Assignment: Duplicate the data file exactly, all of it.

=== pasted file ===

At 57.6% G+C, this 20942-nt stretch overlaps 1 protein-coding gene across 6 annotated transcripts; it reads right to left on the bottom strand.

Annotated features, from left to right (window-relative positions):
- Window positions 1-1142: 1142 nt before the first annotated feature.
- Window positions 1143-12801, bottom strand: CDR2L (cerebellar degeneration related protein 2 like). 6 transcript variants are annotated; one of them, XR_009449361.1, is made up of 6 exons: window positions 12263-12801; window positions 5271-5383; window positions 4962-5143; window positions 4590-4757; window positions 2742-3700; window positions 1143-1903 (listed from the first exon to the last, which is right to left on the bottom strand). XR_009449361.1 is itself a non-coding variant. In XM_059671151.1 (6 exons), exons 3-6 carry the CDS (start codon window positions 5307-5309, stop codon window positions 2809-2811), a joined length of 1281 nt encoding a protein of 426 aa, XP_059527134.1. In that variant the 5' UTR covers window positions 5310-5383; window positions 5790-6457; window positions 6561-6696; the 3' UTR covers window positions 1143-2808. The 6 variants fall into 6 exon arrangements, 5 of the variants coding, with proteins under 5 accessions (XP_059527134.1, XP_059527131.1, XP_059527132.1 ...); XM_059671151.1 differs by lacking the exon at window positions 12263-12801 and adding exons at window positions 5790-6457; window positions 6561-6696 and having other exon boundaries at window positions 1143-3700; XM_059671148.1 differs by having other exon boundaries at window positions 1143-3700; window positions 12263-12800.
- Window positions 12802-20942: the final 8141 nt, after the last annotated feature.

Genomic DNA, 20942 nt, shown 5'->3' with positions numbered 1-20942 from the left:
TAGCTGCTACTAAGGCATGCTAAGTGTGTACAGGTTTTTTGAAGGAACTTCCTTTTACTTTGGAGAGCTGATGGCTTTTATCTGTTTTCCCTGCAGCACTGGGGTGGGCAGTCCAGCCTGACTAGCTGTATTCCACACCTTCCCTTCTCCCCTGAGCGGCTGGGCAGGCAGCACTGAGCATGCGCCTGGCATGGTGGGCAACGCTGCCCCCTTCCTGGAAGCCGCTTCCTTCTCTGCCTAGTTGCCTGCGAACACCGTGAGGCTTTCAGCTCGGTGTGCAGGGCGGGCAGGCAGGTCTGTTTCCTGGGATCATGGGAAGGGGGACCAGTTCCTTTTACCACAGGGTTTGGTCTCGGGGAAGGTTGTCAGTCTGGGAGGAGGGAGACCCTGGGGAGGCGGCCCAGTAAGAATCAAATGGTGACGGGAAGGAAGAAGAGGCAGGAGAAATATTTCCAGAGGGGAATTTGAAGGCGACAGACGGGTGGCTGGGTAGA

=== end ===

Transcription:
At 57.6% G+C, this 20942-nt stretch overlaps 1 protein-coding gene across 6 annotated transcripts; it reads right to left on the bottom strand.

Annotated features, from left to right (window-relative positions):
- Window positions 1-1142: 1142 nt before the first annotated feature.
- Window positions 1143-12801, bottom strand: CDR2L (cerebellar degeneration related protein 2 like). 6 transcript variants are annotated; one of them, XR_009449361.1, is made up of 6 exons: window positions 12263-12801; window positions 5271-5383; window positions 4962-5143; window positions 4590-4757; window positions 2742-3700; window positions 1143-1903 (listed from the first exon to the last, which is right to left on the bottom strand). XR_009449361.1 is itself a non-coding variant. In XM_059671151.1 (6 exons), exons 3-6 carry the CDS (start codon window positions 5307-5309, stop codon window positions 2809-2811), a joined length of 1281 nt encoding a protein of 426 aa, XP_059527134.1. In that variant the 5' UTR covers window positions 5310-5383; window positions 5790-6457; window positions 6561-6696; the 3' UTR covers window positions 1143-2808. The 6 variants fall into 6 exon arrangements, 5 of the variants coding, with proteins under 5 accessions (XP_059527134.1, XP_059527131.1, XP_059527132.1 ...); XM_059671151.1 differs by lacking the exon at window positions 12263-12801 and adding exons at window positions 5790-6457; window positions 6561-6696 and having other exon boundaries at window positions 1143-3700; XM_059671148.1 differs by having other exon boundaries at window positions 1143-3700; window positions 12263-12800.
- Window positions 12802-20942: the final 8141 nt, after the last annotated feature.

Genomic DNA, 20942 nt, shown 5'->3' with positions numbered 1-20942 from the left:
TAGCTGCTACTAAGGCATGCTAAGTGTGTACAGGTTTTTTGAAGGAACTTCCTTTTACTTTGGAGAGCTGATGGCTTTTATCTGTTTTCCCTGCAGCACTGGGGTGGGCAGTCCAGCCTGACTAGCTGTATTCCACACCTTCCCTTCTCCCCTGAGCGGCTGGGCAGGCAGCACTGAGCATGCGCCTGGCATGGTGGGCAACGCTGCCCCCTTCCTGGAAGCCGCTTCCTTCTCTGCCTAGTTGCCTGCGAACACCGTGAGGCTTTCAGCTCGGTGTGCAGGGCGGGCAGGCAGGTCTGTTTCCTGGGATCATGGGAAGGGGGACCAGTTCCTTTTACCACAGGGTTTGGTCTCGGGGAAGGTTGTCAGTCTGGGAGGAGGGAGACCCTGGGGAGGCGGCCCAGTAAGAATCAAATGGTGACGGGAAGGAAGAAGAGGCAGGAGAAATATTTCCAGAGGGGAATTTGAAGGCGACAGACGGGTGGCTGGGTAGA